Weeds can cause problems other than crop yield loss. Some weeds are poisonous and can taint food and feed crops. For example, wild mustard seed cannot readily be removed from canola, and can flavor the resulting canola oil if crushed with the crop seed. Stinkweed in feed for dairy cattle produces off-flavors in milk.

Weeds that remain green at harvest, especially those with fibrous stems, can interfere with harvest. The problem varies with both the crop and the weed. A low-growing weed like wild tomato causes very little problem in a cereal crop because most of the plants are below swath height. In a crop like lentil, chickpea, or bean, severe harvest difficulties may occur. The low cut means that wild tomatoes are harvested with the crop, and they can stain the pulse and clog the machinery. Weeds like wild buckwheat, that twine through a crop can also be problematic.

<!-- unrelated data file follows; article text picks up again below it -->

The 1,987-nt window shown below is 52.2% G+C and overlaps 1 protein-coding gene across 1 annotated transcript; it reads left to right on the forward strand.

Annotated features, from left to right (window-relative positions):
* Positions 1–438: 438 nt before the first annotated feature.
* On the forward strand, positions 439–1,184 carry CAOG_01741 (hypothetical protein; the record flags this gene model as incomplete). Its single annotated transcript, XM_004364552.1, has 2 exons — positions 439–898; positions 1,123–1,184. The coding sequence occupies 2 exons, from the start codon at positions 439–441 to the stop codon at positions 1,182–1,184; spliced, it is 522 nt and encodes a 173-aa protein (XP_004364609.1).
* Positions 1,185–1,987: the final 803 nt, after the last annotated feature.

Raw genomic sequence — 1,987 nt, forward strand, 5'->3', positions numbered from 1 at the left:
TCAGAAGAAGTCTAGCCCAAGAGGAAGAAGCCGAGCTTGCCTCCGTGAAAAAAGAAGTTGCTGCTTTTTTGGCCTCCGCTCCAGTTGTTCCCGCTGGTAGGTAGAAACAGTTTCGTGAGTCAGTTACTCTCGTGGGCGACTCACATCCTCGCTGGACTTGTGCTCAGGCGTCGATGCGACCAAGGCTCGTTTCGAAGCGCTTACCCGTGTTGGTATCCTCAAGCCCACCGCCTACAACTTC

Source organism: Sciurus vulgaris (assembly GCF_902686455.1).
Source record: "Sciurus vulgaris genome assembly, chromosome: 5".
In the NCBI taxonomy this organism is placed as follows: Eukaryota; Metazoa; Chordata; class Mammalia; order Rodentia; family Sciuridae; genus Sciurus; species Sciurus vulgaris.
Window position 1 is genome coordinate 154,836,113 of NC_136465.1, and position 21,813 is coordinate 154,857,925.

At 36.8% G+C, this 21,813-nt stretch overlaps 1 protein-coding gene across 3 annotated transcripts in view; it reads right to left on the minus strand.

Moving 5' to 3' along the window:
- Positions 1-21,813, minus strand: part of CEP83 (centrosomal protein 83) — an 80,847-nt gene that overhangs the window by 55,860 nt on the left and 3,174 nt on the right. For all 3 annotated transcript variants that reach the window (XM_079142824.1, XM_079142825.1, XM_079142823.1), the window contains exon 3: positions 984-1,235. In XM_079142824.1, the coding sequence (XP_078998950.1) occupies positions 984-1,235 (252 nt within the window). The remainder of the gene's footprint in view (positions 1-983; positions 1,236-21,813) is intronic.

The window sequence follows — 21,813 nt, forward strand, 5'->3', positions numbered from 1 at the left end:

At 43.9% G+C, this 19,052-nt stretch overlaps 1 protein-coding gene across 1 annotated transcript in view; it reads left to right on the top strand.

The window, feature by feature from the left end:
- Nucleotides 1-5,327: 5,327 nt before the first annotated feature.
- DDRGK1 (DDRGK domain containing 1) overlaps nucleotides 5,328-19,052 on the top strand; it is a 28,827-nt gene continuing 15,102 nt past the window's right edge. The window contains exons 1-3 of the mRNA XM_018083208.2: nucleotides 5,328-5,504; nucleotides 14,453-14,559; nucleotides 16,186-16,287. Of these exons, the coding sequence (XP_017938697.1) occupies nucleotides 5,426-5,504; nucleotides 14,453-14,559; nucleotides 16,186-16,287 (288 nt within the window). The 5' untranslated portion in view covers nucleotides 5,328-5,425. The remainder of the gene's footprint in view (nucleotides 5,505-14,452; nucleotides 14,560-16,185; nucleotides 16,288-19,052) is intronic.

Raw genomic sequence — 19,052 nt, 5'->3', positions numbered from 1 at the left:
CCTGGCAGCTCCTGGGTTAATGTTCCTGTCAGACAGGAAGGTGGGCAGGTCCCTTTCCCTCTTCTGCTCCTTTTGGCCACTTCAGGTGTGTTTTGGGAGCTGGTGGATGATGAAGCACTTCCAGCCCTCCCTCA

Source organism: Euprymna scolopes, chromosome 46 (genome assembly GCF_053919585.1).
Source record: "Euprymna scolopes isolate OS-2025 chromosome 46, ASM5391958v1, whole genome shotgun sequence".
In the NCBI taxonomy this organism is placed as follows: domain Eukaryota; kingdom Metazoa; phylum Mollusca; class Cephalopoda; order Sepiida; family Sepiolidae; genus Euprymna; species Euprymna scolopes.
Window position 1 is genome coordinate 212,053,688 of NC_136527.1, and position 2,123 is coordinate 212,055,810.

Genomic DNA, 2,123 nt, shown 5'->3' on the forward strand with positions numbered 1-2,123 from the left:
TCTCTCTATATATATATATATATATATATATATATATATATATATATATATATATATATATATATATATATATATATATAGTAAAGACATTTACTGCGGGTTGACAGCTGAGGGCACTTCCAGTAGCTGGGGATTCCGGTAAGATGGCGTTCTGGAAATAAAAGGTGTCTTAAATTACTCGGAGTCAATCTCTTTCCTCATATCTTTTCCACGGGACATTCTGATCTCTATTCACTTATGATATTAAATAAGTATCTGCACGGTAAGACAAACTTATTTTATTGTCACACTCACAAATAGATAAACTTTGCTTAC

Weeds can harbour problem insects and crop diseases. For instance, mustard-family weeds can carry over canola diseases, making rotation a less effective tool for disease management.

Immature weeds can interfere with harvesting operations. Weed seeds in harvested crops cause dockage and increase risk of spoilage. This can reduce crop value, or increase shipping costs. Weeds in grasslands are generally those that are less palatable. They increase with grazing, because the livestock graze them less than the more palatable plants. Over time, this reduces range productivity for livestock. Weeds such as smooth brome or purple loosestrife can compete aggressively with native vegetation, and replace it.

Conclusions

Weeds cause many problems. Most importantly, weeds can reduce crop yield. Weeds cause greater crop losses if they occur in large numbers, if they get a head start on the crop, if they are especially vigorous, or if they produce allelopathic substances. Other problems weeds cause include dockage, tainted products such as feed or food, increased numbers of harmful insects or diseases, and more difficult harvest.

Acknowledgements

Funding provided by the Canada-Saskatchewan Agri-Food Innovation Fund

Originally published in Research Report 2002, Canada-Saskatchewan Agri-Food Innovation Fund

Weeds ‑ when are they a problem? B. Frick, E. Johnson – Scott Research Farm Problem Weeds are often defined as plants growing where they are unwanted. What makes these plants so